Between listening to the audiobook, William Zinsser’s On Writing Well and reading Seedfolks by Paul Fleischman for my English learner tutoring gig, I have gotten some great reminders about writing. I like big words, because some of them just roll off the tongue and make language more interesting. I also have an interest in word histories. Sometimes this gets in the way of writing well.
I have a regular conversation with the students I help, as well as with my own child about writing. Writing gets treated as a different language from speaking and this is why it becomes so difficult for some people. People who are extremely coherent and expressive verbally suddenly feel tongue-tied on paper. The exercise I do with English learners is to have them say the sentence they want to write and then once they’ve written it, have them read it out loud. It’s always different from what they’ve said. Then I have them say it again and write it down verbatim.
When I am well and truly fighting with my words, it’s because I think I have to write something different than what I intend – bigger words, more poetic, flowing sentences. I have a sign on my computer now. Tell the @#$% story. Stop being a writer and be a storyteller. It’s amazing how words drop away and sentences shine with clarity.
Time for me to get back to it. The rain will stop and I’ll be distracted once again by the siren call of my garden.
Of late, I’ve really loathed my writing on this blog. Despite this, I hit that Publish button each time, a twitchy trigger finger serving my need to be read and to be heard. This need has thrown me off, as has the public discourse. I’ve been less thoughtful and about as reflective as Narcissus. I’ve been lacking in scope and imagination.
Currently, I’m reading The Sympathizer by Viet Thanh Nguyen about a double agent following the fall of Saigon. The author describes the final, brutal scenes of people fleeing, trying to catch the last flights out. Everything relies on chance, of getting the paperwork, of knowing the right people, of having enough money to bribe and cajole.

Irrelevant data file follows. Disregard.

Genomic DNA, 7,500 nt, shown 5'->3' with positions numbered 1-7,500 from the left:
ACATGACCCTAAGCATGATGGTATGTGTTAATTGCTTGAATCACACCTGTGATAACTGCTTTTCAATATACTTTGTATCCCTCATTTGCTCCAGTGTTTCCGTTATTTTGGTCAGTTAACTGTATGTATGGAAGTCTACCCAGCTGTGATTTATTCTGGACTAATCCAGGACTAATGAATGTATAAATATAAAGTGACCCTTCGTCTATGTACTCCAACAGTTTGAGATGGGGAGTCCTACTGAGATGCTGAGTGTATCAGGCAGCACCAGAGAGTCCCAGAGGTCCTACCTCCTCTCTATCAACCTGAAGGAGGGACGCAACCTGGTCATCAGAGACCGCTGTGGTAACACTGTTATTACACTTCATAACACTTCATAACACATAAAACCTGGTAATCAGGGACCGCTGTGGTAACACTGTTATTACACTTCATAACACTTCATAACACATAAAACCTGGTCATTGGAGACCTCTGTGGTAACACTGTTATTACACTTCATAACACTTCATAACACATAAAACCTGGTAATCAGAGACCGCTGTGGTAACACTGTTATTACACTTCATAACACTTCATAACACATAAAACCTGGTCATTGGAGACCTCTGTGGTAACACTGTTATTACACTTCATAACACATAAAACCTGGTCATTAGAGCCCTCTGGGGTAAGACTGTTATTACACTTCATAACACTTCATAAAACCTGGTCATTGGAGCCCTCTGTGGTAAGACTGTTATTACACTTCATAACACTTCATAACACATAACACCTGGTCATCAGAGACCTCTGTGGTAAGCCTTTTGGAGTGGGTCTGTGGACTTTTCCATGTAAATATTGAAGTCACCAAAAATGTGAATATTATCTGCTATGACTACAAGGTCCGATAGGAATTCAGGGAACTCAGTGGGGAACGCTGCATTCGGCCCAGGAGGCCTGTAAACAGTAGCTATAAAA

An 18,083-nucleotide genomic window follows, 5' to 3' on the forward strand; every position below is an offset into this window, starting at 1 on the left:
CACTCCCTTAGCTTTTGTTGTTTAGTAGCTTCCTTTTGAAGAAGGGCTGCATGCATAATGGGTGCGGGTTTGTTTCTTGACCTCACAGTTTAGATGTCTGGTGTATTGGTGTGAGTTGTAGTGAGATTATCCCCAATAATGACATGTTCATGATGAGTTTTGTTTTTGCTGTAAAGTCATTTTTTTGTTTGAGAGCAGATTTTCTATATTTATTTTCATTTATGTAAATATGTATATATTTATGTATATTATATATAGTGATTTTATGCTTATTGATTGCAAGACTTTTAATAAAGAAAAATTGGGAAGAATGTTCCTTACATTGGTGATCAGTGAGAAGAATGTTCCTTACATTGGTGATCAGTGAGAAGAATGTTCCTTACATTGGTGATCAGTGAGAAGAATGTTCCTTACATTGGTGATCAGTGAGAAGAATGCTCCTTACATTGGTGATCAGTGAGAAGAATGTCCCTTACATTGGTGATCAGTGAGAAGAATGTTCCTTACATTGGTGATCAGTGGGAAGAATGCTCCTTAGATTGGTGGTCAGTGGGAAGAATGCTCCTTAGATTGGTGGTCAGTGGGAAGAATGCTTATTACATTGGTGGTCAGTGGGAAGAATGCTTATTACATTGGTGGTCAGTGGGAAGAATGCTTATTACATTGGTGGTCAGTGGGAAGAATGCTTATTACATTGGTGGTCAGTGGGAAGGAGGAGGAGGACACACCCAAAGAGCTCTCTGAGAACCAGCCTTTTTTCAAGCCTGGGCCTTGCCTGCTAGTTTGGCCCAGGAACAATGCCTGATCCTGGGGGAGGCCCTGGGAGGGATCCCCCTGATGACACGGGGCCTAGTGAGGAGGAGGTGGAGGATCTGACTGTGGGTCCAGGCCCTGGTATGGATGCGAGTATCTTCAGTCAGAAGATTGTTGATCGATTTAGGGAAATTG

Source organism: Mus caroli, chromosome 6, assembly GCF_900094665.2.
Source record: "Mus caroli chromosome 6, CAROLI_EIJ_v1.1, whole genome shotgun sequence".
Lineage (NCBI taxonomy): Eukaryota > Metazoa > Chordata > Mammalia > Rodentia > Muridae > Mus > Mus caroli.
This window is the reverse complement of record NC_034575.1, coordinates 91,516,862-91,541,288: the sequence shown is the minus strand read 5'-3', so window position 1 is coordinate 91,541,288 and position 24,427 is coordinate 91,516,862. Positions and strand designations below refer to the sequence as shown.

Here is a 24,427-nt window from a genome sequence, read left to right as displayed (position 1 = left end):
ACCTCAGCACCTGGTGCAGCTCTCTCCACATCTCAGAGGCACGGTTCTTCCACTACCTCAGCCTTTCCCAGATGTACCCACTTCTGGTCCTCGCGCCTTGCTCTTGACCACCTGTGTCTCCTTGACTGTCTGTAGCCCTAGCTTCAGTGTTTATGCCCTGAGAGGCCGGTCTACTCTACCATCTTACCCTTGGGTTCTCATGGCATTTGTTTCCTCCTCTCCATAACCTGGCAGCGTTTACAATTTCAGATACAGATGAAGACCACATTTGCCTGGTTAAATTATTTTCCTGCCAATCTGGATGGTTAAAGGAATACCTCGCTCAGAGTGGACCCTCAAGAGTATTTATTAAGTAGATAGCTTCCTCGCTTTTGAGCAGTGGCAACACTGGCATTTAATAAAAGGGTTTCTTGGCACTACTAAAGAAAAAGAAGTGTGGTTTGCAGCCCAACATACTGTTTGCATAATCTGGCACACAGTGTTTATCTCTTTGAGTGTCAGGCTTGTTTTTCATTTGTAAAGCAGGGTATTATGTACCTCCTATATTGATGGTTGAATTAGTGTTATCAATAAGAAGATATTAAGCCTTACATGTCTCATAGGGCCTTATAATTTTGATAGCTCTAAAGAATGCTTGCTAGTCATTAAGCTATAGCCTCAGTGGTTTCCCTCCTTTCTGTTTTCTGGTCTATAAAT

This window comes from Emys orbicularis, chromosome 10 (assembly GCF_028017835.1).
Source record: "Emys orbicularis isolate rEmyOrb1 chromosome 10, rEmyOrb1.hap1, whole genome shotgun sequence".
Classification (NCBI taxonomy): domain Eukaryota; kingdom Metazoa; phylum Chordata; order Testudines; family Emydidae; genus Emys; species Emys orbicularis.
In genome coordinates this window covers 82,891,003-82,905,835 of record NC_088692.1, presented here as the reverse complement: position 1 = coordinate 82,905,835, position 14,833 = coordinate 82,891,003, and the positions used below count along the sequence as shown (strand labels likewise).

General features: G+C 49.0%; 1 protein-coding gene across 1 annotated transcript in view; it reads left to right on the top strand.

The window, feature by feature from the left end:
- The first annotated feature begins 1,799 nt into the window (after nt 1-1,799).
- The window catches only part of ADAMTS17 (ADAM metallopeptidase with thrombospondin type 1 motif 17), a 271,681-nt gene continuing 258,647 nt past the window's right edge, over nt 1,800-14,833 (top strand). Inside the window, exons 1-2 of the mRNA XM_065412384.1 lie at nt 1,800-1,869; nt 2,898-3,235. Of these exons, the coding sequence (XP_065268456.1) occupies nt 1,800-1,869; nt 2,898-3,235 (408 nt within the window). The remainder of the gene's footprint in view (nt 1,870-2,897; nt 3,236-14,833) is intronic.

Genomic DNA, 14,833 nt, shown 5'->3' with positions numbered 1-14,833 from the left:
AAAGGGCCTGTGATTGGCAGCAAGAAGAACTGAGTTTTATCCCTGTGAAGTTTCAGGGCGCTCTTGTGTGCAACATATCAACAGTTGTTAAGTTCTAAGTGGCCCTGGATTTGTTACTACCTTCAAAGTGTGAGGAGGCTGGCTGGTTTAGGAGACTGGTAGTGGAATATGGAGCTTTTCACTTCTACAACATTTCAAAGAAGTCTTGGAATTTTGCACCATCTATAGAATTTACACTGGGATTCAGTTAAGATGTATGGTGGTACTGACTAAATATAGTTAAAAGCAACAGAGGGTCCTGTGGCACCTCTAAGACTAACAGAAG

I read a post by Tim Miller yesterday that has me thinking about luck. It defines so much of who we are and is, for the most part out of our control. Whether our souls are born into white or brown bodies, in countries ravaged by war or in the grips of poverty. Who our parents are, what they know and what they have to give. The vicissitudes of life. For every success story, there are hundreds of tales of struggle and suffering and attaining a mediocrity that could only be enviable by virtue of deprivation.
I love John Lennon’s “Imagine”, because it speaks to ideas beyond the framework of warped politics and dominionist theory. It calls for the very thing we, as a society, seem to lack at the moment. Imagination. Imagination is what fuels empathy and problem solving and optimism. The people in Washington seem so small and petty – lacking in both ethics and creativity. They speak the language of limitation and blame. They use mangled metaphors and hyperbolic rhetoric that says nothing, means nothing. Cowardspeak.
No matter what way I’ve been running at the news, limiting it and curating my sources, I still end up feeling depressed and powerless. It’s because I’m allowing other people to define the framework of my thinking, an involuntary conscription into the culture of hate, blame, and winning at all costs. No imagination required.
We need people with big ideas and courage. We need people who don’t see a zero sum game in everything. We need philosophers and mathematicians and scientists and artists and poets. We need people who spend less time looking down their own pants to see whose is bigger and more time staring off into the sky thinking “what if?”
I’ve not written much about politics after my steady stream of posts following the election. I do not like our president. I think he is a mean, petty, oddly incurious person who lacks personal integrity. I think he has surrounded himself with similarly intellectually stunted, corrupt individuals. No one is for country. Every man and very few women for themselves. There is nothing to inspire imagination, only dismay. There is no voice from Washington that lifts us up, makes us believe, lets us know that there remains life in the already maggot-riddled corpse of this administration.